It’s an experience many women who have taken the public transportation have experienced – stray eyeballs lingering on you, men touching themselves as they stare, a hand amongst a sardine can of people accidentally brush up against your thigh.
For a woman, taking the public transportation in a foreign land can be daunting. Not only do you need to decipher the route, figure out the correct bus to take, make sure you get off the right stop, you also have put your guard up just in case someone decides to do something “funny”.
The writer of this article has had her own share of sexual harassment on crammed buses and trains herself. It has happened to her in her home country, it has also happened whilst she was travelling overseas.
No matter in the first world or developing countries, millions of women face harassment, violence and intimidation on public transportation systems on a daily basis. The Thomson Reuters Foundation and polling company YouGov asked more than 6,550 women in 15 of the world’s 20 largest capital cities how safe they felt when travelling on public transport. The questions addressed five points:
- How safe women felt travelling alone at night
- The risk of being verbally or physically harassed
- The likelihood that other passengers would come to their assistance
- Trust that the authorities would investigate reports of harassment or violence
- The availability of safe public transport
As a result, they identified major cities with the most dangerous public transportation system for women. The results are as below:
High up the list are three Latin American capitals – Bogota, Mexico City, and Lima, with more or less 60% of the women surveyed reporting physical harassment while travelling. Mexico City fared worst. 64% of the 380 women questioned said they had been groped or otherwise harassed on public transport. 58% reported the same in Lima the figure, while in London, the fourth-safest city in the poll, the figure was only 19%.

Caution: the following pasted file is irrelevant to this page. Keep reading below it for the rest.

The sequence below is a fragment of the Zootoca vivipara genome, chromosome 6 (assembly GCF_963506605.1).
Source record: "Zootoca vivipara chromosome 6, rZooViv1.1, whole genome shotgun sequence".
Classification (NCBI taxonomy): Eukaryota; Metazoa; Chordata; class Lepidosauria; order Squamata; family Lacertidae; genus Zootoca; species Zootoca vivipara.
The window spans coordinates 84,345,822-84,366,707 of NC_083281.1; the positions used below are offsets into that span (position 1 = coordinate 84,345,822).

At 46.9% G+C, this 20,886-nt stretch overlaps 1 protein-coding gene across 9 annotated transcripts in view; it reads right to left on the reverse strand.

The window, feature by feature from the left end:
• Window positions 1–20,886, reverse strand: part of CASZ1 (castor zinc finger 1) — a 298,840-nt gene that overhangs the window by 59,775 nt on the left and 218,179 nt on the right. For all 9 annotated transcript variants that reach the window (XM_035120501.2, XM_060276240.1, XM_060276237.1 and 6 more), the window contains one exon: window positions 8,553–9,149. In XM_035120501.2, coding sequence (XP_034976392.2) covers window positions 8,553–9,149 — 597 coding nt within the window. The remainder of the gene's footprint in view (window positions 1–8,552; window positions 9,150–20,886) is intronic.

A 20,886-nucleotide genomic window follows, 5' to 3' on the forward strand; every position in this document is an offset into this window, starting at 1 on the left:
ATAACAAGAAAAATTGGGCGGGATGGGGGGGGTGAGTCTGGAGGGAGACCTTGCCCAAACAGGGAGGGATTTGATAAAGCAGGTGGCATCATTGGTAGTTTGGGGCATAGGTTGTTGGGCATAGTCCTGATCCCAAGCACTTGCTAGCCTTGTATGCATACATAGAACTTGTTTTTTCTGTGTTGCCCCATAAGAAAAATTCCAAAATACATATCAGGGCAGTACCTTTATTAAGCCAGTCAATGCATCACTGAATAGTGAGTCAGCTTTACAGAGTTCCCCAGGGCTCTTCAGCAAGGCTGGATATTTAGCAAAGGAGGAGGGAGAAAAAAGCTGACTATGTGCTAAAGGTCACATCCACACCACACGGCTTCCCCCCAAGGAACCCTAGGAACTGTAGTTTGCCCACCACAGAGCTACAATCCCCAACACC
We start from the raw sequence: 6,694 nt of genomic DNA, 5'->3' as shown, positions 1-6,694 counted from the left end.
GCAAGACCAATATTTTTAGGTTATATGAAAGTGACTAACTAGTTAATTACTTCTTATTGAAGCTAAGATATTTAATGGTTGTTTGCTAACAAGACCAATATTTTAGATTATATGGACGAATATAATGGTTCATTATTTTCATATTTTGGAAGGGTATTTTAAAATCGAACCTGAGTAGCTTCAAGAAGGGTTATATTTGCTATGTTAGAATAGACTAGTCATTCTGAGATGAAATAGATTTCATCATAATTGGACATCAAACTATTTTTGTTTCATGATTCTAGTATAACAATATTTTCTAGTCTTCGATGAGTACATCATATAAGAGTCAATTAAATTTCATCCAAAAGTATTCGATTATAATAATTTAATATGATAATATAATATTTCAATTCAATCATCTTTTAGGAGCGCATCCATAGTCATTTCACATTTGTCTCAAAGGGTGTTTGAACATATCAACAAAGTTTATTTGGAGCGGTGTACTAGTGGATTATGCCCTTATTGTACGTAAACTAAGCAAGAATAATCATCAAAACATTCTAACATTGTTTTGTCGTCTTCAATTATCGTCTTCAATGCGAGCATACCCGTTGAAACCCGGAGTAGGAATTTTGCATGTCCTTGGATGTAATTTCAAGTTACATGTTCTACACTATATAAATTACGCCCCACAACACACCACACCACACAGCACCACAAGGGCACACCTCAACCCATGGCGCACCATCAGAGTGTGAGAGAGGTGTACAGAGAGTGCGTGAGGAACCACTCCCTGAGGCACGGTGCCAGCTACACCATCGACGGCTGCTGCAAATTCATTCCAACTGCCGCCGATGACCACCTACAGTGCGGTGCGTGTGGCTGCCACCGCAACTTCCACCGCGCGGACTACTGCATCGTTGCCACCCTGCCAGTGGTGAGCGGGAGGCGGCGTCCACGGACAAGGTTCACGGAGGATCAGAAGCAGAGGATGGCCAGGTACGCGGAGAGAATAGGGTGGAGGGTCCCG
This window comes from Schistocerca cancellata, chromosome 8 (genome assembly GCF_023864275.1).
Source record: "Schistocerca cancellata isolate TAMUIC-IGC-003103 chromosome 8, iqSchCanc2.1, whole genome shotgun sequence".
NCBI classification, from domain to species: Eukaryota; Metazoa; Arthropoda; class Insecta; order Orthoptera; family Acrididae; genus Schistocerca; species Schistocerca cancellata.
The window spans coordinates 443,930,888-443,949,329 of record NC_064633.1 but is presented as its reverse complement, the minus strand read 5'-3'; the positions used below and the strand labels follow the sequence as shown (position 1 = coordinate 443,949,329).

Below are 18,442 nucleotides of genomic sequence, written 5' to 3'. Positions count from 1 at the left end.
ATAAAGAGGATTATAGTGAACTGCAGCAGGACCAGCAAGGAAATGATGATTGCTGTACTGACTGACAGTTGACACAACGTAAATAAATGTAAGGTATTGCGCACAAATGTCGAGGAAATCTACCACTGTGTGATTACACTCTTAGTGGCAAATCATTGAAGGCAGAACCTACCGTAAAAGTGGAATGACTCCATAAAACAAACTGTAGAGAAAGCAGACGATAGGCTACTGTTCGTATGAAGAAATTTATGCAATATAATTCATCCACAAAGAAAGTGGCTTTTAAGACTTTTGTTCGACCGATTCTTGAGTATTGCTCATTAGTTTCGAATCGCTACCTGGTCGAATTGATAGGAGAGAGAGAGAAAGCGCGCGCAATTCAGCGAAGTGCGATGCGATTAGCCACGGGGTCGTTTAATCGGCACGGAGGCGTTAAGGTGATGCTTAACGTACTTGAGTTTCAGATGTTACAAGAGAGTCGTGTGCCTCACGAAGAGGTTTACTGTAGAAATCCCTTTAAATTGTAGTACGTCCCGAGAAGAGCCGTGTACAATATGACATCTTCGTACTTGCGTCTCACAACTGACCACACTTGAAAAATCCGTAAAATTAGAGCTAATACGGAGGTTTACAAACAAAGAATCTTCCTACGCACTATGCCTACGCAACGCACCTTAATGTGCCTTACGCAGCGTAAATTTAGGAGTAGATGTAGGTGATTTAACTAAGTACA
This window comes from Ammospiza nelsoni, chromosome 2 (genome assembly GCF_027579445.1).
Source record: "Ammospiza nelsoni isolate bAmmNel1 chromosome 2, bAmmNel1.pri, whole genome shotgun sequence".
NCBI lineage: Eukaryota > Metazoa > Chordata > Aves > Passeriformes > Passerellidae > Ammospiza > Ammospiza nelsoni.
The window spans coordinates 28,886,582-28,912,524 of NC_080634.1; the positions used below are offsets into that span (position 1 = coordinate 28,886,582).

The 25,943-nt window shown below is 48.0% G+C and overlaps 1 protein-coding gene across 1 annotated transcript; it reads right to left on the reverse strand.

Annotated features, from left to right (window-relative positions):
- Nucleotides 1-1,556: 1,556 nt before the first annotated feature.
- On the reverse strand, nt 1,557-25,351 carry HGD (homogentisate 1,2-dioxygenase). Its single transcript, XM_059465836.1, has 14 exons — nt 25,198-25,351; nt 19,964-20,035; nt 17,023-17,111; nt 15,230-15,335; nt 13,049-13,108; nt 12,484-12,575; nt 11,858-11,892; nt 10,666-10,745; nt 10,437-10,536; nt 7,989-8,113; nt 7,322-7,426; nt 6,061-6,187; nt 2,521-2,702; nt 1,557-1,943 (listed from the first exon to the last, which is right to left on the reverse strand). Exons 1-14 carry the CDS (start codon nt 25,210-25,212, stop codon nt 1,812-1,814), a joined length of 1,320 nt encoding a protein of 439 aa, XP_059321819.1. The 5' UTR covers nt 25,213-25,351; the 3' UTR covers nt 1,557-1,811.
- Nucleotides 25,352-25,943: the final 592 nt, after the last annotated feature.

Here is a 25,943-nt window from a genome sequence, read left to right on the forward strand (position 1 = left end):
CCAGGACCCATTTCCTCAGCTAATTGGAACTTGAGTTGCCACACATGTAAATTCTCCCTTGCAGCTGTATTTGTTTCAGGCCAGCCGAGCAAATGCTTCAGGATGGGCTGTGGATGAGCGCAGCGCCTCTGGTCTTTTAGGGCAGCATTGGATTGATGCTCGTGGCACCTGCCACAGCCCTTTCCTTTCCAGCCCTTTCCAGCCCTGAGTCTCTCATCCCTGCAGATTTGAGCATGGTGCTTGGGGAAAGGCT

Ironically enough, several of the countries on the list have designated women-only transport system. Malaysia, Mexico and Japan have women-only train carriages while India has pink auto-rickshaws for women.
Violence and the threat of abuse restrict women’s and girls’ freedom of movement, says UN Women on its website. “It reduces their ability to participate in school, work and public life. It limits their access to essential services and their enjoyment of cultural and recreational opportunities. It also negatively impacts their health and well-being.”
[box color=”#89c44c “]Related: In the US, an all-women version of Uber is helping women to ride safer. For more details, read Sorry Uber, This Woman-Only Rideshare App Is What We’ve Been Waiting For [/box]
Story via World Economic Forum.